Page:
Here’s page 60. I won’t have time to do this with every page, but let me know if you think this is useful, or is hindering to discussion. And if you see anything I’ve explained poorly or improperly, do let me know!
Page 60 (bis) grammar, vocabulary, and kanji
The メガネっこ (glasses-wearing girl) explains the gift she and her friends have handed to パンダ、「今日はバレンタインデーだよー」
This is the same sentence pattern as seen at the start of page 59: XはYです. However, the メガネっこ uses the more casual だ. She also uses よ, which adds exclamation (similar to how か is used for a question). She’s not just stating that 今日 is バレンタインデー, but she’s exclaiming it.
パンダ is surprised that they are giving him such a gift. 「えっ くれるの！？」
The word くれる is used when the speaker is the recipient of something. パンダ is speaking, and he has received a gift. There’s more to the usage of くれる, but it’s easier for me to remember this specific usage than to try to think of all the details.
The particle の at the end of the sentence here is similar to か, only softer. The sentence is spoken with rising intonation, and is a question.
One of the girls asks to take a 写真. Everyone who’s reached level 16 in WaniKani (read: not me!) will recognize this one. The first half, 写, appears on level four. If you cannot tell from context, 写真 means “photograph”.
The verb 撮る is used for the action of taking a photograph or recording (such as audio or video). It appears in WaniKani for those dedicated enough to have reached level 30 (absolutely not me yet!)
Here, 撮る is conjugated into what’s known as its “causative” form. The term comes from this conjugation being to cause an action, but it can also mean to let (allow) an action be performed. The メガネっこ isn’t saying, “I’m taking a picture,” she’s saying, “Let me take a picture.”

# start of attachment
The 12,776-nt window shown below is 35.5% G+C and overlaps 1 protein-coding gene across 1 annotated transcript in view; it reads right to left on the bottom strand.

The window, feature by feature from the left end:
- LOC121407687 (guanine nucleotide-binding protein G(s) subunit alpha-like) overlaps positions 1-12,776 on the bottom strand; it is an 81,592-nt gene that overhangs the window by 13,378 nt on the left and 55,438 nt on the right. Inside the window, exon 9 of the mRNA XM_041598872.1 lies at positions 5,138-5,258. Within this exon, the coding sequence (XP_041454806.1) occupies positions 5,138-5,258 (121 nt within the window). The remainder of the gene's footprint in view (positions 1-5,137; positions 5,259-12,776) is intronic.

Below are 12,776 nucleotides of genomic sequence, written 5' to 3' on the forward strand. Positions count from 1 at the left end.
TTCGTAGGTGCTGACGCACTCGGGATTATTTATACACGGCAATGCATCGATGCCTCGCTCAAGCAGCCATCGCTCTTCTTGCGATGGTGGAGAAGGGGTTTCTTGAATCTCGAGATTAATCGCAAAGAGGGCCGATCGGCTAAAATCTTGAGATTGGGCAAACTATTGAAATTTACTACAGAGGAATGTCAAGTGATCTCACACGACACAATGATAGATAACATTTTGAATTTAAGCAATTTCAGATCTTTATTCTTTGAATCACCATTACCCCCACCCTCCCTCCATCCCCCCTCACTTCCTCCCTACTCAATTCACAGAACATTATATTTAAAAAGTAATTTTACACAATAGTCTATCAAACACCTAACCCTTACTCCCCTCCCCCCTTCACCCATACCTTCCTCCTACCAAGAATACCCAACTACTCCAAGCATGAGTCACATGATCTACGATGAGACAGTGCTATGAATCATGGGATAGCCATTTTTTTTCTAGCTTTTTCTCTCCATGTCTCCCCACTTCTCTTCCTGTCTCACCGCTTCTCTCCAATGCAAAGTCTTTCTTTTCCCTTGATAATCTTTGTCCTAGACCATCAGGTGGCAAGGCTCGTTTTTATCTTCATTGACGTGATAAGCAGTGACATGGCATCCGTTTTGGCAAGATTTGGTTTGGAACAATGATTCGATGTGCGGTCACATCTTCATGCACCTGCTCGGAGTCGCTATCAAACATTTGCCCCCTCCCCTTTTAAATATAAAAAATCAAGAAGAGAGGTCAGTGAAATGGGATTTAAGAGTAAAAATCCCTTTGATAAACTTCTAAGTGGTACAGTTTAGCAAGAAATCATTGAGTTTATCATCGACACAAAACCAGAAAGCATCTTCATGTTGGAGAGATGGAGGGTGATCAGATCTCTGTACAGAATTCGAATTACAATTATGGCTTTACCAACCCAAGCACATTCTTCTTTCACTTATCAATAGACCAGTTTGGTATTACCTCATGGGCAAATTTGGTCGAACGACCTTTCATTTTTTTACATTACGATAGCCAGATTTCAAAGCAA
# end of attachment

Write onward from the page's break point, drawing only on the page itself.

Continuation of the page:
To conjugate 撮る into the causative, take the stem of its negative (撮らない => 撮ら), and append せる. This results in 撮らせる, meaning “cause to take (a photograph)” or, in this case, “allow to take (a photograph)”.
The verb has one an additional conjugation, ending in て. You can make a polite command by conjugating a verb into its て form and adding ください. In more casual speech, you simply leave the ください off.
「前に見てください」 = “Please look ahead.”
「前に見て」 = “Look ahead.”
(Edit: I accidentally had を where it should have been に in these example sentences.)
撮らせる is conjugated into 撮らせて to complete the meaning of, “Let me take a picture.”
The final ね is a casual exclamation. Like か and よ and the sentence-ending の, it doesn’t really translate into English. However, if I were going to translate this sentence, I might go with, “Hey, let me take a picture!”
As the girls leave, one tells パンダ to がんばって with his バイト. This is がんばる (or 頑張る if you’ve reached WaniKani level 25) in its て form as a command. “Keep it up at your part-time job, okay?” (Here I translated the sentence-ending ね as “okay” rather than “hey”.)
Have you ever encountered a kanji and found it has a reading you never learned? That was me the other morning as I tried to figure 下ぶくれ out.
Apparently there are few words using 下 pronounced as しも. For example, 川下 is かわしも (downstream). But most instances of 下 as しも that I’m able to find are in surnames. I can just see myself encountering a 下田さん, and calling him かだ or げだ. Maybe I could even star in a Japanese light novel called, “My lack of knowing kanji readings most commonly used in surnames is interfering with my ability to refer to people correctly”.
By the way, 下ぶくれ can also be written as 下膨れ. For anyone long-term enough to reach WaniKani level 52, the term 膨れる appears, meaning “to swell”. But in this case, 下膨れ means “round-faced” or “bulging at the bottom”. (The girls are admiring パンダさん’s cute round face, right? They couldn’t be commenting on his belly, right?)
Following that is 体型, referring to one’s physique, or body shape. It combines 体 meaning body (WaniKani level 5) and 型 meaning model (level 24). But the vocabulary word doesn’t appear in WaniKani, so maybe we don’t need to worry about learning it
The girl’s sentence is, 「この下ぶくれ体型がかわいいんだよねー」
The んだ is short for のだ (or more politely, のです). This inclusion of の can be used emotively when the speaker and listener share a common interest. It has different meanings in other usages, but here the girls are sharing a love of the rounded face (or belly?) of pandas.